In the comments for my last post, J0ns1m0ns remarked that he thought the issue of mode of speaking at committee meetings was perhaps a bit of a red herring, but I fear inappropriate remarks and behaviour persist and shouldn’t, indeed mustn’t be ignored. In some senses they are the tip of an iceberg. Despite my relative seniority I am not exempt from being at the receiving end of them. I would like to share two recent examples, I hope appropriately anonymised, and see if readers have tips to share for how to handle these situations, any means they may have discovered which are effective. I know that, despite years of apparent survival in the academic world, there are still situations in which I find myself at a loss for an appropriate response to inappropriate behaviour.
The first example is summed up by the title of this post. It arose, not at a committee meeting, but during a phone conversation with a male colleague and within the last year. We were in disagreement. A document was being produced, the initial version of which I felt had serious flaws. It took some time to convince others in the decision-making chain of this, but once I did there was general agreement that the document must be modified to take these concerns into account. The phone conversation arose when two of us were subsequently discussing the amended document, which I felt still fell short of what was required. Clearly, some way into the conversation, both of us were getting frustrated. Nevertheless I was gob-smacked to be told that the guy at the other end could
hear I was getting emotional,
implying it sounded as if I was about to burst into tears. An extraordinarily effective ploy – for him – because it completely stopped me in my tracks, not least because it was so far removed from what I was thinking or feeling. I was even more annoyed with myself afterwards because, had I been more quick-witted, I could have said
and I can hear you’re getting angry
– which he was. The standard double bind of women’s emotion being unacceptable (even had it been present in me), but men’s anger is apparently OK, the point I was trying to make in the earlier post. L’esprit de l’escalier always comes too late; it was a missed opportunity for me to counter his assertion. Unfortunately, whether his ploy was deliberate or unconscious, I feel it enabled him to win that round on the phone. Nevertheless, and in reality much more importantly, I won the battle since the document was duly changed further to remove the pitfalls I saw in it, despite his apparent attempt to throw me off course.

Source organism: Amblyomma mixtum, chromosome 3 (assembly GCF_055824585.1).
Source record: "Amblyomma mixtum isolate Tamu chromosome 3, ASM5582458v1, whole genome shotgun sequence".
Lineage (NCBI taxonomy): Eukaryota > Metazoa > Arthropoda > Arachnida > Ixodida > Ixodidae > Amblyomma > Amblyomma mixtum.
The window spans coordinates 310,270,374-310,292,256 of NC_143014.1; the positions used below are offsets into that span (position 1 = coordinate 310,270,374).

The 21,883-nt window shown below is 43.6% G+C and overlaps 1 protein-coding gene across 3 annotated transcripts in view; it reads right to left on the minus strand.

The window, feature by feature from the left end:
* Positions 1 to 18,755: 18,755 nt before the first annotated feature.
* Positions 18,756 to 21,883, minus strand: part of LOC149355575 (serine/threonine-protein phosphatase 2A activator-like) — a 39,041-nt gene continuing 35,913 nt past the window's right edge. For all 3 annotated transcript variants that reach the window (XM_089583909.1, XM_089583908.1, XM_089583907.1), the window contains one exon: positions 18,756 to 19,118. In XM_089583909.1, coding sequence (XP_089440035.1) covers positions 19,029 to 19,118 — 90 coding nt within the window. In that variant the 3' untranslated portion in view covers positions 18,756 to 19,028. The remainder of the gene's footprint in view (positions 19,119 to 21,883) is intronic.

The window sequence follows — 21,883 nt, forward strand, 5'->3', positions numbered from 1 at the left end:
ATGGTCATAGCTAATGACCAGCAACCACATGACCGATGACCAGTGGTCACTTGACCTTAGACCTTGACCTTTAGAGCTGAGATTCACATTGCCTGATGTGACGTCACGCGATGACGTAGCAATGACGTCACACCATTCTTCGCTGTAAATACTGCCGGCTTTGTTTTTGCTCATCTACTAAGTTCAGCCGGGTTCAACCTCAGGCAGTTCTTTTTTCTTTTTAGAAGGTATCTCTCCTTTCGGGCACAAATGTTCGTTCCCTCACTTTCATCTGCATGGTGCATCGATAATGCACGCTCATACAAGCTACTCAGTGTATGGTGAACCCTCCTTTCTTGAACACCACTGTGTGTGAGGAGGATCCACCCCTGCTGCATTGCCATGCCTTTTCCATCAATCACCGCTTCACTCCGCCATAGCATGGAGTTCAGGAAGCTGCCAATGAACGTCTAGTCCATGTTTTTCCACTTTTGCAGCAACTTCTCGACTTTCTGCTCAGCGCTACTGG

The second example also happened relatively recently, but exemplifies something that has happened too frequently to me in various guises. I was at a reception after an event – in this case outside Cambridge, although the location is irrelevant – and someone wanted to take photos for their own publicity purposes. At the time I was talking to a grey-haired complete stranger (I never discovered his name). What did he do at the thought of a camera being pointed in our direction? He put his arm round my waist! I muttered,
I don’t think that’s appropriate
and moved away but, the unfortunate truism that nice girls don’t make a fuss, meant that I didn’t feel slapping him round the face was procedurally correct, though I was sorely tempted.
It is not the first time that a camera being pointed in my direction has led to someone in the vicinity thinking that draping an arm around me is the correct thing to do. This floors me. Men, please, please realise professional women do not necessarily (ever?) think this is a compliment. A box of chocolates, with or without the camera being focussed in my direction, would definitely be better received if a compliment is what is in your mind. Otherwise, well I’m sorry I really don’t know why, in a professional situation, this is regarded as in the least way appropriate. But I also don’t know how to stop it in ways that are not perceived as aggressive and end up making me look at least as stupid as the male malefactor. I’ve had a long time to try to devise a strategy, because this happens – even with the grey strands in my hair – far more often than I would like, with or without a camera. Worse, it usually occurs in situations where the male is probably counting on me not being prepared to erupt in their face including, in one case, when I was sitting across the table from a vice chancellor (who didn’t bat an eyelid, which hardly improved the situation).
So Jon, I can’t agree with you, bad behaviour in committees or elsewhere, must not be tolerated and it does matter. These examples not only demean me as a professional, trivial though they are in some ways and certainly in comparison with the horrors some women get subjected to, but they are damaging because in effect they render me – or any woman in a similar position – powerless. And that may be the perpetrator’s intention. How can I continue a high level dialogue when someone is so infringing my personal space and treating me without respect? How can I look like a serious member of the academic community when I am reduced to bimbo status by that wandering arm? And if this happens to me, as a professor, what must the younger researchers have to put up with at these same hands (or arms)? Is it surprising we have such a leaky pipeline in academic science when this sort of thing is allowed to persist? I have kept silent long enough and at least my blog gives me a chance to voice my extreme annoyance whilst keeping names out of any complaint expressed. Men who behave like this should not have it all their own way. Suggestions please, for appropriate responses and put-downs!